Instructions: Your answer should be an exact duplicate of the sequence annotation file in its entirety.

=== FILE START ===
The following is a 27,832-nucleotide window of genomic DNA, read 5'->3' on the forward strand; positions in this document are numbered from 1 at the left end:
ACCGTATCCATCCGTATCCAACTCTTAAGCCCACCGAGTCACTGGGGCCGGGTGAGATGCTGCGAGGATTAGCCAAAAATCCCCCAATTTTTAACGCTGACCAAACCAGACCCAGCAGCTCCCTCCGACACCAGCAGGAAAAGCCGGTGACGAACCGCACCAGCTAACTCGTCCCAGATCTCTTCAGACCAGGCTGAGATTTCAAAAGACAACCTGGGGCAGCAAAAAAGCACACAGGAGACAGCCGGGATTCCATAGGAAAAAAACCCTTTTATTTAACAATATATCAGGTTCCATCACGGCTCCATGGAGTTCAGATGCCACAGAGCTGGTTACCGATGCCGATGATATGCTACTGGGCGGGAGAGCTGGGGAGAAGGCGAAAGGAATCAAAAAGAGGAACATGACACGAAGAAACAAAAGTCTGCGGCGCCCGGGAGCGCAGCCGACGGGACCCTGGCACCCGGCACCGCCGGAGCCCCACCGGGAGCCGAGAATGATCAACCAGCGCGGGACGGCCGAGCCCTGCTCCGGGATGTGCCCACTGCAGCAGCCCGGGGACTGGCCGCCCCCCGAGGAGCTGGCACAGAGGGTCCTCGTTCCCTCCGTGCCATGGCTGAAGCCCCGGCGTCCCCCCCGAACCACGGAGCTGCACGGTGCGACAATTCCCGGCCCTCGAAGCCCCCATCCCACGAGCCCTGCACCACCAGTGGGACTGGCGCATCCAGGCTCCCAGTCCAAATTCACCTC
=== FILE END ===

The following is a 27,832-nucleotide window of genomic DNA, read 5'->3' on the forward strand; positions in this document are numbered from 1 at the left end:
ACCGTATCCATCCGTATCCAACTCTTAAGCCCACCGAGTCACTGGGGCCGGGTGAGATGCTGCGAGGATTAGCCAAAAATCCCCCAATTTTTAACGCTGACCAAACCAGACCCAGCAGCTCCCTCCGACACCAGCAGGAAAAGCCGGTGACGAACCGCACCAGCTAACTCGTCCCAGATCTCTTCAGACCAGGCTGAGATTTCAAAAGACAACCTGGGGCAGCAAAAAAGCACACAGGAGACAGCCGGGATTCCATAGGAAAAAAACCCTTTTATTTAACAATATATCAGGTTCCATCACGGCTCCATGGAGTTCAGATGCCACAGAGCTGGTTACCGATGCCGATGATATGCTACTGGGCGGGAGAGCTGGGGAGAAGGCGAAAGGAATCAAAAAGAGGAACATGACACGAAGAAACAAAAGTCTGCGGCGCCCGGGAGCGCAGCCGACGGGACCCTGGCACCCGGCACCGCCGGAGCCCCACCGGGAGCCGAGAATGATCAACCAGCGCGGGACGGCCGAGCCCTGCTCCGGGATGTGCCCACTGCAGCAGCCCGGGGACTGGCCGCCCCCCGAGGAGCTGGCACAGAGGGTCCTCGTTCCCTCCGTGCCATGGCTGAAGCCCCGGCGTCCCCCCCGAACCACGGAGCTGCACGGTGCGACAATTCCCGGCCCTCGAAGCCCCCATCCCACGAGCCCTGCACCACCAGTGGGACTGGCGCATCCAGGCTCCCAGTCCAAATTCACCTC